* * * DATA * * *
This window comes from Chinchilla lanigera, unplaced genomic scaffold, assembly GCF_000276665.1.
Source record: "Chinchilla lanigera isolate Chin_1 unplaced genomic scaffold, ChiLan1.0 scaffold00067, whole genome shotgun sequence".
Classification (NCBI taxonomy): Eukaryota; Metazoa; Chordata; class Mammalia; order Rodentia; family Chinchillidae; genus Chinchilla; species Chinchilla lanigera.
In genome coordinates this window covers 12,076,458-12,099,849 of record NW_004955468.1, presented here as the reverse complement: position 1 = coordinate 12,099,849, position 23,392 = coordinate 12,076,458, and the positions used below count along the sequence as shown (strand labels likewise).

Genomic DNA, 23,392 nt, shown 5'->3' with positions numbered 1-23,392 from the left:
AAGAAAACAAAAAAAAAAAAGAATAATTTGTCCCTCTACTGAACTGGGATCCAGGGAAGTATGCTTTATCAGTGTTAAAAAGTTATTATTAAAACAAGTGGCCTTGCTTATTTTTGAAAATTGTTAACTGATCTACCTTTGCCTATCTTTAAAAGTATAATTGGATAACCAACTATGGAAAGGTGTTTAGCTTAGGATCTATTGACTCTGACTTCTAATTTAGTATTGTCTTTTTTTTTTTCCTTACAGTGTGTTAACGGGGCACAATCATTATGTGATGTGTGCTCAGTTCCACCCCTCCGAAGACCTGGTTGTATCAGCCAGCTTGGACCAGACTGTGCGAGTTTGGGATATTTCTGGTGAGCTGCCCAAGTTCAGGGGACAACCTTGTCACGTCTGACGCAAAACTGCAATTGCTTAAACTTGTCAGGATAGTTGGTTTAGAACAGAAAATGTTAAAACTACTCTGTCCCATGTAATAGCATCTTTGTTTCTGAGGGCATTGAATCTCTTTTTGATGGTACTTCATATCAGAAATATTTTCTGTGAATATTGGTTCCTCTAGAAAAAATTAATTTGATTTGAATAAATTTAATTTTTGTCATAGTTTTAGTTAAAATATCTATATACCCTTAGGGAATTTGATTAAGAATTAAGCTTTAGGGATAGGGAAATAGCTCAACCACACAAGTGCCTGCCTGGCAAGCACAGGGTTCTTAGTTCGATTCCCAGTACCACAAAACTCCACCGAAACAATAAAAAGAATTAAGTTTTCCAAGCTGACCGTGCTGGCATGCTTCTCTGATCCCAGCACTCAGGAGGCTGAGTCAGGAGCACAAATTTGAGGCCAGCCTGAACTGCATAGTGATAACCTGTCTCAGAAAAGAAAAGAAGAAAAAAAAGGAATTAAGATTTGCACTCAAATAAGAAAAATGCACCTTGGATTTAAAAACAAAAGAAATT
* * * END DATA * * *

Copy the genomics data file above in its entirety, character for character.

This window comes from Chinchilla lanigera, unplaced genomic scaffold, assembly GCF_000276665.1.
Source record: "Chinchilla lanigera isolate Chin_1 unplaced genomic scaffold, ChiLan1.0 scaffold00067, whole genome shotgun sequence".
Classification (NCBI taxonomy): Eukaryota; Metazoa; Chordata; class Mammalia; order Rodentia; family Chinchillidae; genus Chinchilla; species Chinchilla lanigera.
In genome coordinates this window covers 12,076,458-12,099,849 of record NW_004955468.1, presented here as the reverse complement: position 1 = coordinate 12,099,849, position 23,392 = coordinate 12,076,458, and the positions used below count along the sequence as shown (strand labels likewise).

Genomic DNA, 23,392 nt, shown 5'->3' with positions numbered 1-23,392 from the left:
AAGAAAACAAAAAAAAAAAAGAATAATTTGTCCCTCTACTGAACTGGGATCCAGGGAAGTATGCTTTATCAGTGTTAAAAAGTTATTATTAAAACAAGTGGCCTTGCTTATTTTTGAAAATTGTTAACTGATCTACCTTTGCCTATCTTTAAAAGTATAATTGGATAACCAACTATGGAAAGGTGTTTAGCTTAGGATCTATTGACTCTGACTTCTAATTTAGTATTGTCTTTTTTTTTTTCCTTACAGTGTGTTAACGGGGCACAATCATTATGTGATGTGTGCTCAGTTCCACCCCTCCGAAGACCTGGTTGTATCAGCCAGCTTGGACCAGACTGTGCGAGTTTGGGATATTTCTGGTGAGCTGCCCAAGTTCAGGGGACAACCTTGTCACGTCTGACGCAAAACTGCAATTGCTTAAACTTGTCAGGATAGTTGGTTTAGAACAGAAAATGTTAAAACTACTCTGTCCCATGTAATAGCATCTTTGTTTCTGAGGGCATTGAATCTCTTTTTGATGGTACTTCATATCAGAAATATTTTCTGTGAATATTGGTTCCTCTAGAAAAAATTAATTTGATTTGAATAAATTTAATTTTTGTCATAGTTTTAGTTAAAATATCTATATACCCTTAGGGAATTTGATTAAGAATTAAGCTTTAGGGATAGGGAAATAGCTCAACCACACAAGTGCCTGCCTGGCAAGCACAGGGTTCTTAGTTCGATTCCCAGTACCACAAAACTCCACCGAAACAATAAAAAGAATTAAGTTTTCCAAGCTGACCGTGCTGGCATGCTTCTCTGATCCCAGCACTCAGGAGGCTGAGTCAGGAGCACAAATTTGAGGCCAGCCTGAACTGCATAGTGATAACCTGTCTCAGAAAAGAAAAGAAGAAAAAAAAGGAATTAAGATTTGCACTCAAATAAGAAAAATGCACCTTGGATTTAAAAACAAAAGAAATT